The primary motivation behind this research is the need to accelerate the supply of renewable energy because of the important role that it plays in mitigating climate change and in fostering sustainable development.
Understanding past drivers for low-carbon investment can help us identify those for the future, and what could accelerate such investment. Investment in renewable energy can be modelled as a problem of technical asset allocation or optimisation at the firm or sectoral level, but is not entirely explained by this approach – the context in which actors are involved, their motivations and the wider systems in which they operate must also be taken into account. The interactions between actors may sometimes accelerate investment and sometimes prevent it; however, understanding the dynamics of these processes is crucial if we are to shape them. This study, which focuses on the wind and solar power sectors in India and China, aims to find and compare drivers for investment in renewable energy.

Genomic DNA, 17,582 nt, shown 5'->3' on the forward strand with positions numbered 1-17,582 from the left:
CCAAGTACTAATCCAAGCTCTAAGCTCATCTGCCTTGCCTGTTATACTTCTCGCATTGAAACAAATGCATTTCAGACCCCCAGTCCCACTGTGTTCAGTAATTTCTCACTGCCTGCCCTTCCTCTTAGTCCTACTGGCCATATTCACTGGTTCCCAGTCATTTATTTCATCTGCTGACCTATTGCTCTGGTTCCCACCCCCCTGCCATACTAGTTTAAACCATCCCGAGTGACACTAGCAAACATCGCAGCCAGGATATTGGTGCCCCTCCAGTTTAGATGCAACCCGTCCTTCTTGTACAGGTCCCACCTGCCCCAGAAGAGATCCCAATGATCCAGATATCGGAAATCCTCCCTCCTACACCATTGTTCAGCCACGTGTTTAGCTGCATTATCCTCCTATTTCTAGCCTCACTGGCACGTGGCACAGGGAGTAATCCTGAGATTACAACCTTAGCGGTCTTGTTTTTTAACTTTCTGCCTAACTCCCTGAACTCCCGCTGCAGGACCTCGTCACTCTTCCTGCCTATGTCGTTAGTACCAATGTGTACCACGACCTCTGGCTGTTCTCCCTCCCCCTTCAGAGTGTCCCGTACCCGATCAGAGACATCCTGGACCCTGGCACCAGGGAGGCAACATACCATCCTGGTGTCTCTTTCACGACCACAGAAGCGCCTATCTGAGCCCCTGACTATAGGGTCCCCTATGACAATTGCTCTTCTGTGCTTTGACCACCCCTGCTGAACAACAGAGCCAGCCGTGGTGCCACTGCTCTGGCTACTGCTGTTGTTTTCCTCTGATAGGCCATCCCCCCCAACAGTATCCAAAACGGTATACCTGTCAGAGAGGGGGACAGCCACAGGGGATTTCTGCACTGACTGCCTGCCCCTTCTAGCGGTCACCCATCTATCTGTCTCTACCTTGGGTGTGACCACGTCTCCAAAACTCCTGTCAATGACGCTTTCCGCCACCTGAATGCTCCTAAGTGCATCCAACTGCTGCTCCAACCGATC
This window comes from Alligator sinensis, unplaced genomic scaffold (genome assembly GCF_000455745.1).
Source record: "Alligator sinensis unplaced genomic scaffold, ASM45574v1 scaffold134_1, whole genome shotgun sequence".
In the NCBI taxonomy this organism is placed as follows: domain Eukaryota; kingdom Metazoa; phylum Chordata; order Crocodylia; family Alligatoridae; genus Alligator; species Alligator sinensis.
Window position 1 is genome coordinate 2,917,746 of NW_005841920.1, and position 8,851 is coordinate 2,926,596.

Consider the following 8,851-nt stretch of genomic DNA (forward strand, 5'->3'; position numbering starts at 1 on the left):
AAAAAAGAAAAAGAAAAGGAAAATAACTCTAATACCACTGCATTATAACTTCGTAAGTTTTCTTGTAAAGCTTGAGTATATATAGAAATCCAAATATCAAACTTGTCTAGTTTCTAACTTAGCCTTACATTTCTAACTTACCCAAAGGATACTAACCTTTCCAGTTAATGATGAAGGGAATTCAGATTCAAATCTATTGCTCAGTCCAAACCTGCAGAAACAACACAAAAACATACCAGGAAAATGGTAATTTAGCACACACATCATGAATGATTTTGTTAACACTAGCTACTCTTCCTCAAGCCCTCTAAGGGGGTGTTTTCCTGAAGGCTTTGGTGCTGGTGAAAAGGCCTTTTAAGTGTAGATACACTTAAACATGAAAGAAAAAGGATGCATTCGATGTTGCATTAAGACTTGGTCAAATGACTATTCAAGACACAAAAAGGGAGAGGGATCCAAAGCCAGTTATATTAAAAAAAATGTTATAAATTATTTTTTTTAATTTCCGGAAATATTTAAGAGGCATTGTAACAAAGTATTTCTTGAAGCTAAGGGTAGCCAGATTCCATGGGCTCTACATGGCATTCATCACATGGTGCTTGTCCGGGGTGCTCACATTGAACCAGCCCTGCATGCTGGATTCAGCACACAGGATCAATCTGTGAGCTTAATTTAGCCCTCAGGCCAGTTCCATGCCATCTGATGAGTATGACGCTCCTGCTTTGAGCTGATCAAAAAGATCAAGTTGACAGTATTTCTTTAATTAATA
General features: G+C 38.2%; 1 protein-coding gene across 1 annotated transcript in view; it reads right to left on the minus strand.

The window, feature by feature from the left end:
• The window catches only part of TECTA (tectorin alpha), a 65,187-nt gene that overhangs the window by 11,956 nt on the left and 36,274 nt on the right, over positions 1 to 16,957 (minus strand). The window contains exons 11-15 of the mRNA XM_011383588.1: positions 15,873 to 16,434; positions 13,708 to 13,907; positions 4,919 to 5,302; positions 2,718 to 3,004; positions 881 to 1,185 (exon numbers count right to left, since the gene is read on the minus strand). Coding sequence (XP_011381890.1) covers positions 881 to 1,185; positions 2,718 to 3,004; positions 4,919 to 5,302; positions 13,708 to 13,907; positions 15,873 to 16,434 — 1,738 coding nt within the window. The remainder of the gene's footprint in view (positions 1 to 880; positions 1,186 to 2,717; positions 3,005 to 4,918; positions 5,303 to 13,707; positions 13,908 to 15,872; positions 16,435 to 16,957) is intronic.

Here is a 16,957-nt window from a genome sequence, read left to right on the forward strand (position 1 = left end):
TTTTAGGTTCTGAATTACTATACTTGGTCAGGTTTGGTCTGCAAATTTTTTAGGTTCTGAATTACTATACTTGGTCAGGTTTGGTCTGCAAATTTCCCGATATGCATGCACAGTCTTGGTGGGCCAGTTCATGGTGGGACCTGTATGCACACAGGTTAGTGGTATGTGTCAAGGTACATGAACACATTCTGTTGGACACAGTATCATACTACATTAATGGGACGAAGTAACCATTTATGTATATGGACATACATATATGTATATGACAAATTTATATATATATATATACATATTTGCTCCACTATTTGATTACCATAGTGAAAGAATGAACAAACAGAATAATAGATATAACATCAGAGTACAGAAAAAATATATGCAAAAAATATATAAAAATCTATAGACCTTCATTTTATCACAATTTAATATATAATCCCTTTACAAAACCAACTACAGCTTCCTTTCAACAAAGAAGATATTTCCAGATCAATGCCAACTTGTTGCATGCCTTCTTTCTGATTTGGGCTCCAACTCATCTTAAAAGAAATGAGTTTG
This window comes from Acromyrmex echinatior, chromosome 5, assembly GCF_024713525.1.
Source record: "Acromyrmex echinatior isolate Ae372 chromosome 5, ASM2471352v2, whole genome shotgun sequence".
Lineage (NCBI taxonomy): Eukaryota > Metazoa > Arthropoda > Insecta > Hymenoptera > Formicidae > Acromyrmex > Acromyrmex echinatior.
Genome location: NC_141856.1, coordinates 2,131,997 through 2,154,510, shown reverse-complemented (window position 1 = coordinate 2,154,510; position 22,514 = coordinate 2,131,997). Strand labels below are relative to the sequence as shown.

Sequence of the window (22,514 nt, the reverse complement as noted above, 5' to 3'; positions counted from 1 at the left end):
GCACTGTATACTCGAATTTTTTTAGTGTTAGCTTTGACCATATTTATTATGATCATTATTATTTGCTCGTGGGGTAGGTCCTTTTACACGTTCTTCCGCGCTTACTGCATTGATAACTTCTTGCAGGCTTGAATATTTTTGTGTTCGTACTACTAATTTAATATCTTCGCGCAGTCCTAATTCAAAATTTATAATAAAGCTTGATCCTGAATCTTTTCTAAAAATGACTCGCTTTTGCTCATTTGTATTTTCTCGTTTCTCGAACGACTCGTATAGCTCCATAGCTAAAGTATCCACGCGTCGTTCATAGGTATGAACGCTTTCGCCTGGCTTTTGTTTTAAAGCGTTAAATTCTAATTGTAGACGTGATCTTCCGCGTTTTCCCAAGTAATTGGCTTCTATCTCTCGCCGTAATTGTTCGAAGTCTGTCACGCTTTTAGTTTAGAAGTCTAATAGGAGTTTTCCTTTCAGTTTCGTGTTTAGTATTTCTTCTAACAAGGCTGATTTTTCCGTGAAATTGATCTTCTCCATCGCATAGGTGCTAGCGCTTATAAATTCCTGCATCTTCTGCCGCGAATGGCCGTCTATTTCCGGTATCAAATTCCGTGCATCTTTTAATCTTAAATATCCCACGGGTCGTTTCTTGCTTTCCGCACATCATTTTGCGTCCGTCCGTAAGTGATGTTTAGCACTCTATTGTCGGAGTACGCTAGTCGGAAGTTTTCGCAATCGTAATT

Our point of entry for this piece of the study is that India is already seeing significant investment activity in renewable energy. During 2010/11, investment in renewables grew by 62 per cent to US$13bn (although it slowed drastically in 2011/12 to US$6.5bn). In 2010 the Indian government announced a National Solar Mission that aimed to add 20 gigawatts (GW) of solar power generation capacity by 2020; wind power capacity has grown steadily at a compound annual growth rate of 17.9 per cent since 2007 and now contributes more than 20GW, or just over 70 per cent, of total renewable energy capacity. Almost all of this is private investment. However, these levels will need to increase sharply in the coming years and decades if India is to reach China’s levels (who, in 2013, became the world leader with US$67bn invested in renewables) and make a greater contribution to the US$1tn needed.